SHORT: Improving Visitor Preparedness and Safety in the Bear Country of Yellowstone National Park

Improving Visitor Preparedness and Safety in the Bear Country of Yellowstone National Park

by Pat Stephens Williams, Ray Darville, & Sally Vering

On August 23, 2018, a grizzly mother attacked a 10-year-old boy who was hiking the Divide Trail southeast of Old Faithful. While he was badly injured, his parents prevented the attack from being much worse due to the quick actions and use of bear spray. The bear spray had been rented from a new innovation in the park called Bear Aware, L.L.C., where visitors may rent bear spray and also receive training in the use of bear spray and on bear activity in the park. While bear attacks are relatively rare in Yellowstone, all hikers in Yellowstone are at risk for a bear attack. All visitors, and especially hikers, are encouraged to be prepared for encounters with bears and to be prepared accordingly—meaning maintaining respectful distances and carrying bear spray to use as a deterrent when necessary. On average, bears injure one visitor per year in the park (Gunther and Wyman 2008, Gunther et al. 2015, YNP 2017). In fact, in 2011 and 2015, both considered aberrations, three individuals were killed in the park by bears. With increased visitation and increased bear population, the park, researchers, and Bear Aware are very interested in and studying the visitor behavior related to preparing for potential encounters with the charismatic megafauna of Yellowstone. This study not only gathers non-intrusive information about the visitors, but also looks at the feasibility of expanding the rental approach in the Greater Yellowstone Area as a way to help visitors and wildlife be protected from harm. This study is proposed to be a longitudinal study initiated in 2016. This article summarizes the data collected in 2017.

Bear Aware currently offers bear spray for rent in Yellowstone National Park (YNP) outside Canyon Visitor Education Center. Their services include daily or weekly rental. If a canister was returned unsprayed and undamaged, renters would get their deposit refunded. Visitors could also buy bear spray with no-return expected at competitive prices. Upon completion of their hike(s), renters could return their canisters to one of the following locations: Mammoth, Tower-Roosevelt, Grant Village, Old Faithful, and Madison.

During summer 2017, Bear Aware was stationed at the north end of the Canyon Visitor Education Center opening May 27th and closing in early October. Bear Aware staff answered questions about bears (and other topics), displayed a video on bear safety, and sold their products. During each visit, visitors were asked by Bear Aware staff to answer a few basic questions, including demographic questions, their experience with bear spray, and what they would do if bear spray were not available.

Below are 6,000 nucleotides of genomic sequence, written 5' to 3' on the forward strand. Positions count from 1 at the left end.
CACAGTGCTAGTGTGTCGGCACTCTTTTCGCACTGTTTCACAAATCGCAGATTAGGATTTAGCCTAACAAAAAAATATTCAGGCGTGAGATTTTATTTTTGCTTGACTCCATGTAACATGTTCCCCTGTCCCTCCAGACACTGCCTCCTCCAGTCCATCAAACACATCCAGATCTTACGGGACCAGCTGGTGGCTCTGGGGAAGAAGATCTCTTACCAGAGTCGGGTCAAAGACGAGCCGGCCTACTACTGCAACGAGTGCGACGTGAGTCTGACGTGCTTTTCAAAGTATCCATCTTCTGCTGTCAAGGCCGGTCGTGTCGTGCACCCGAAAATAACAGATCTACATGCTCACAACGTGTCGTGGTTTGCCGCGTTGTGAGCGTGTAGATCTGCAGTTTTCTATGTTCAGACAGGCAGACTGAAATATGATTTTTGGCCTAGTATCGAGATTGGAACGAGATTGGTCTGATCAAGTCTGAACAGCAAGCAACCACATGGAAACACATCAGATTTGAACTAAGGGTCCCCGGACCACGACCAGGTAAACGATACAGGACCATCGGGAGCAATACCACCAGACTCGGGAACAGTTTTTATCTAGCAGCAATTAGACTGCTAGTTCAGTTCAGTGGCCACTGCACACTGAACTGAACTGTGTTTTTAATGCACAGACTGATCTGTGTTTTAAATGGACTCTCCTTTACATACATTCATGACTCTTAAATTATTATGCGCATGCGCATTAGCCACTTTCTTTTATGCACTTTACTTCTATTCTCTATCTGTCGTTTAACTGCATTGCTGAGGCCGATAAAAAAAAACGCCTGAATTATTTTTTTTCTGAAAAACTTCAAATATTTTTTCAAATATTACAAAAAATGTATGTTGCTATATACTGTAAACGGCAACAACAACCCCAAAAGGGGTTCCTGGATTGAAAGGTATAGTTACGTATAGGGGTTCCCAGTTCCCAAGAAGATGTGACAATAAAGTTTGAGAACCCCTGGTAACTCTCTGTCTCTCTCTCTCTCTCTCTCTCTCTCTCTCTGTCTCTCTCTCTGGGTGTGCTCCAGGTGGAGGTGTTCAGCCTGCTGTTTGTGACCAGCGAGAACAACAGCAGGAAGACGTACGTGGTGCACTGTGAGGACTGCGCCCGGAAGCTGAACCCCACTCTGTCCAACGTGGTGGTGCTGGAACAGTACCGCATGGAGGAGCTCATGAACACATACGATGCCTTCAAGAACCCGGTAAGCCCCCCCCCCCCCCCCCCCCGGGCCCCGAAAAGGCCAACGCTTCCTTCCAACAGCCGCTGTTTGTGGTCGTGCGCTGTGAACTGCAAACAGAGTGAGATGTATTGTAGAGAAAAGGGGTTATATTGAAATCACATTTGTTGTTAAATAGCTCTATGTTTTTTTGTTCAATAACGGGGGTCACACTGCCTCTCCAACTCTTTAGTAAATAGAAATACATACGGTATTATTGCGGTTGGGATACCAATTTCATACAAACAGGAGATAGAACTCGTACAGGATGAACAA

We obtained data from 2,507 groups from May 27 to October 7, 2017. The mean number of groups per day was 18.8 with a minimum of 1 group and a maximum of 58 on two separate days in early July. The number of groups varied by month with the smaller numbers in October (n = 41, 1.6% of cases) and the largest number in July (n = 812, 32.4% of total groups). Almost 80% of cases occurred in June, July, and August. Respondents came from all 50 states and the District of Columbia. The top five states of residence for these respondents were: (1) California (n = 279, 14.3%), (2) Texas (n = 150, 7.7%), (3) New York (n = 102, 5.2%), (4) Illinois (n = 97, 5.0%), and Washington (n = 92, 4.7%). Respondents came from all four regions, more respondents came from the West (n = 558, 28.6%) than any other region. These results also tend to follow the general United States regional populations. A substantial number of respondents came from countries other than the United States. While 78.1% were from the United States, some 19.7% from other countries. Respondents were from 37 different countries, not including the United States. The top five countries in descending order were: Germany, Netherlands, Switzerland, United Kingdom, and France.
Almost three-quarters (74.4%) said they were on their first trip to the park while just over a quarter said this was not their first trip to Yellowstone. They indicated they were expecting to be in the park on their current trip on average for 4.12 days, ranging from 1 day to 18 days. Only about 5% were there for one day only while another 19.9% were there for only two days. Almost two-thirds were expecting to be in the park for four or fewer days. United States respondents were planning to stay slightly longer (M = 4.16 days) compared to international respondents (M = 3.99 days).